25 Smallest Things In The Universe
Posted by September 17, 2012on
Measuring in at 27 inches, Edward Nino Hernandez of Colombia has been certified by the Guinness Book of World Records as the world’s smallest man.
Essentially nothing more than a phone booth, the town of Carrabelle, Florida lays claim to what used to be the world’s smallest functioning police station.
In 2006 Amillia Taylor was born as the world’s smallest premature baby after only 22 weeks of development. She was 10 ounces and 9.5 inches long.
Suffering from dyslexia and other learning disabilities, Willard Wigan never excelled in school but found solace in creating miniscule artwork that could barely be seen by the naked eye.
Created by German artist Bettina Kaminski this teddy bear is only 5mm tall.
The parasitic bacterium Mycoplasma Genitalium that inhabits the genital and respiratory tracts of primates is widely considered by scientists to be the smallest organism capable of independent growth and reproduction.
Although there is still some debate about what is considered “alive” and what isn’t, most biologists would not classify a virus as a living organism due to the fact that it cannot reproduce or metabolize by itself. A virus, however, can get much smaller than any living organism including the bacterium we just saw. The smallest is the single stranded DNA virus Porcine circovirus you see here. It is only 17 nanometers across.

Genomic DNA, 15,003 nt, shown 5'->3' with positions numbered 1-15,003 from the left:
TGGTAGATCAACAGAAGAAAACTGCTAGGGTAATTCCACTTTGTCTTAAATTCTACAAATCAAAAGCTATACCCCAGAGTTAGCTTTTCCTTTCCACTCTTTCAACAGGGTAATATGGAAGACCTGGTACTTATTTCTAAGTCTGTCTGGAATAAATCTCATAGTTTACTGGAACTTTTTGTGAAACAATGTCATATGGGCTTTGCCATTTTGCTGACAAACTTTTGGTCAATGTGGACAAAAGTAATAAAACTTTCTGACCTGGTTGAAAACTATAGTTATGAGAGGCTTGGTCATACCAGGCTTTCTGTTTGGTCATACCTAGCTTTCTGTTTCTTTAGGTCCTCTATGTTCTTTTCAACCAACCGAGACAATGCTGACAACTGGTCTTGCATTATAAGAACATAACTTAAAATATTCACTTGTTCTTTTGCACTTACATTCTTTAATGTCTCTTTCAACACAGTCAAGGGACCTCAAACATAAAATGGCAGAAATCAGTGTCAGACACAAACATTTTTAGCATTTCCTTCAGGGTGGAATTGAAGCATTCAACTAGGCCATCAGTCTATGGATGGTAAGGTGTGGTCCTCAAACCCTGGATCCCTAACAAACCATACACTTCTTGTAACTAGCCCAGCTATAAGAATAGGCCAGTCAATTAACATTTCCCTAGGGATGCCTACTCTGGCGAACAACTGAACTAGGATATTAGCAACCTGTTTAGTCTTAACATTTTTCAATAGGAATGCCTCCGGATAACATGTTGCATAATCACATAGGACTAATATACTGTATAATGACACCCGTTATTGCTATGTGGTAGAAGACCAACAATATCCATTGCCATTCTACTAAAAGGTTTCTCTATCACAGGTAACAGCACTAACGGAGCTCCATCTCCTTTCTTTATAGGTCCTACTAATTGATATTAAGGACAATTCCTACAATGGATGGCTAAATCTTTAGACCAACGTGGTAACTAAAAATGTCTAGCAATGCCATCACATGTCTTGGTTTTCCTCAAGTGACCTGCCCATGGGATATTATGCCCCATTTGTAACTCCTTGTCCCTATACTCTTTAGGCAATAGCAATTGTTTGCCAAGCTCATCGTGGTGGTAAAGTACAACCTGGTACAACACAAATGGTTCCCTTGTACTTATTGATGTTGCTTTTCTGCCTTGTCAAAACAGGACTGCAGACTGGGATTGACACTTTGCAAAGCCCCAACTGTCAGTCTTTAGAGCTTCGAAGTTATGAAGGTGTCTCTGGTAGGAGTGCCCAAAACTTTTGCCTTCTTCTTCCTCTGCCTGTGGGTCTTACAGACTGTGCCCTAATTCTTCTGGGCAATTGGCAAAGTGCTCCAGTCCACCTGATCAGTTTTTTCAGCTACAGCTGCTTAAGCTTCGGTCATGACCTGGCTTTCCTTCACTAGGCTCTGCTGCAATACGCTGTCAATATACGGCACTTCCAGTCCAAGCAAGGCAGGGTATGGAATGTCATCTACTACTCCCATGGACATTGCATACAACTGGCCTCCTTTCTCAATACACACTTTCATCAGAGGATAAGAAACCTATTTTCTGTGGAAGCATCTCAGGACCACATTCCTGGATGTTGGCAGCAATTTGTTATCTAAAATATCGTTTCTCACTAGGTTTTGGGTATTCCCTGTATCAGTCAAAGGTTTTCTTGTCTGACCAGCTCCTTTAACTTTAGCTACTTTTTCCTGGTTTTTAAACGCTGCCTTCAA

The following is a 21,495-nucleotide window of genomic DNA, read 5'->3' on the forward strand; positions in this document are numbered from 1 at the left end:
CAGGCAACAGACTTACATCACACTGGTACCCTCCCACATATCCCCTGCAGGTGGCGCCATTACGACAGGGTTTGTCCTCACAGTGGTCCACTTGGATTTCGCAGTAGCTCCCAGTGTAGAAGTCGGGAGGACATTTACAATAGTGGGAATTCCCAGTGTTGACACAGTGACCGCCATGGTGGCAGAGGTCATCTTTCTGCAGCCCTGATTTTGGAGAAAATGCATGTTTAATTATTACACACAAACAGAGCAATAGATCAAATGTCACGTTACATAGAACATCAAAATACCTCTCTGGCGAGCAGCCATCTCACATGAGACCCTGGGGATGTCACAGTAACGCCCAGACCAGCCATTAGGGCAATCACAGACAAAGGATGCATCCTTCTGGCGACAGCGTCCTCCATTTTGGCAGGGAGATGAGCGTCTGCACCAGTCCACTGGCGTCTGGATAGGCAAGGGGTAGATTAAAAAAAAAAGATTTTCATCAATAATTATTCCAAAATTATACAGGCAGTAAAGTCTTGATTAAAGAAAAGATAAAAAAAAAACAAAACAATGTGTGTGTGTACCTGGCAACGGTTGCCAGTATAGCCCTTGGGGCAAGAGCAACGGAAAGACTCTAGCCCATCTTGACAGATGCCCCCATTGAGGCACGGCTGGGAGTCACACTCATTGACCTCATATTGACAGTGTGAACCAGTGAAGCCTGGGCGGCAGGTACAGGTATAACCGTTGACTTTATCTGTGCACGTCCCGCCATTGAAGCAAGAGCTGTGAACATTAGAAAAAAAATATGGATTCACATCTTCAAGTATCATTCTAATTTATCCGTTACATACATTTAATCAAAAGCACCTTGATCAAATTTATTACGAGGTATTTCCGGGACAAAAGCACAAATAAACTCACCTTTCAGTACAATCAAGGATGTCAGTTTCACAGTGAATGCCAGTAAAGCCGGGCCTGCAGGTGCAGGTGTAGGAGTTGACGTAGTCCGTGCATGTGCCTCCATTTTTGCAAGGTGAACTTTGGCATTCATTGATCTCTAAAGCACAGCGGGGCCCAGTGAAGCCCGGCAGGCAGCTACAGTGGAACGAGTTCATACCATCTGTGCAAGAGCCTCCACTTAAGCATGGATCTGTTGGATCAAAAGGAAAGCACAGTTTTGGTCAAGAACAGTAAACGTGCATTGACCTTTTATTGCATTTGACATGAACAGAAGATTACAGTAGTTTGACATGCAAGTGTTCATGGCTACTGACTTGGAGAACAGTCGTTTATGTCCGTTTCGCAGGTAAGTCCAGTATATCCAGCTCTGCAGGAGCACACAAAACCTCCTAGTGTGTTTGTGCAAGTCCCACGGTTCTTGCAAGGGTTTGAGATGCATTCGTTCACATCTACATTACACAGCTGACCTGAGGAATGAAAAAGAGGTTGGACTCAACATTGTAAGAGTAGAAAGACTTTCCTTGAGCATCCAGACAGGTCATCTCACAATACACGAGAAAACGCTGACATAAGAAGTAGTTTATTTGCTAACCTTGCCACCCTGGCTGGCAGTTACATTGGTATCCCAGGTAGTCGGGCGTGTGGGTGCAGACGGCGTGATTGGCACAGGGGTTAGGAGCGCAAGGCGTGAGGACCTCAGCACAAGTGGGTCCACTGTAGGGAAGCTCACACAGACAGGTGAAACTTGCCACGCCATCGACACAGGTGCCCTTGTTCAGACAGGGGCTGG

The smallest objects visible to the unaided human eye are roughly .1mm long. This means that under the right conditions you would be able to see an ameoba proteus, a paramecium, and even a human egg.
Over the last century science has made both great strides into understanding the vastness of space and its microscopic building blocks. When it comes to figuring what the smallest observable particle in the universe is, however, we run up against a bit of a wall. At one point we thought they it was the atom. Then scientists discovered the proton, neutron, and electron. It didn’t stop there though. Today we know (by smashing particles together in places like the Large Hadron Collider) that these can be further broken down into even more particles like quarks, leptons, and even antimatter. The issue with trying to figure out which is smaller is that on a quantum level size becomes a bit irrelevant as the rules of physics you are used to living by begin to break down (some particles have no mass, some even have negative mass) Unfortunately, trying to answer this question is something like dividing by zero…not really possible.
Keeping in mind what we just said about the idea of size being irrelevant on a quantum level, there exists something known as string theory and although it is slightly controversial it proposes that all subatomic particles are composed of vibrating strings that interact in order to create things like mass and energy. So, although these strings would technically have no physical dimensions, according to our puny human ability to reason one could say that these strings would be in some sense the “smallest” objects in the universe.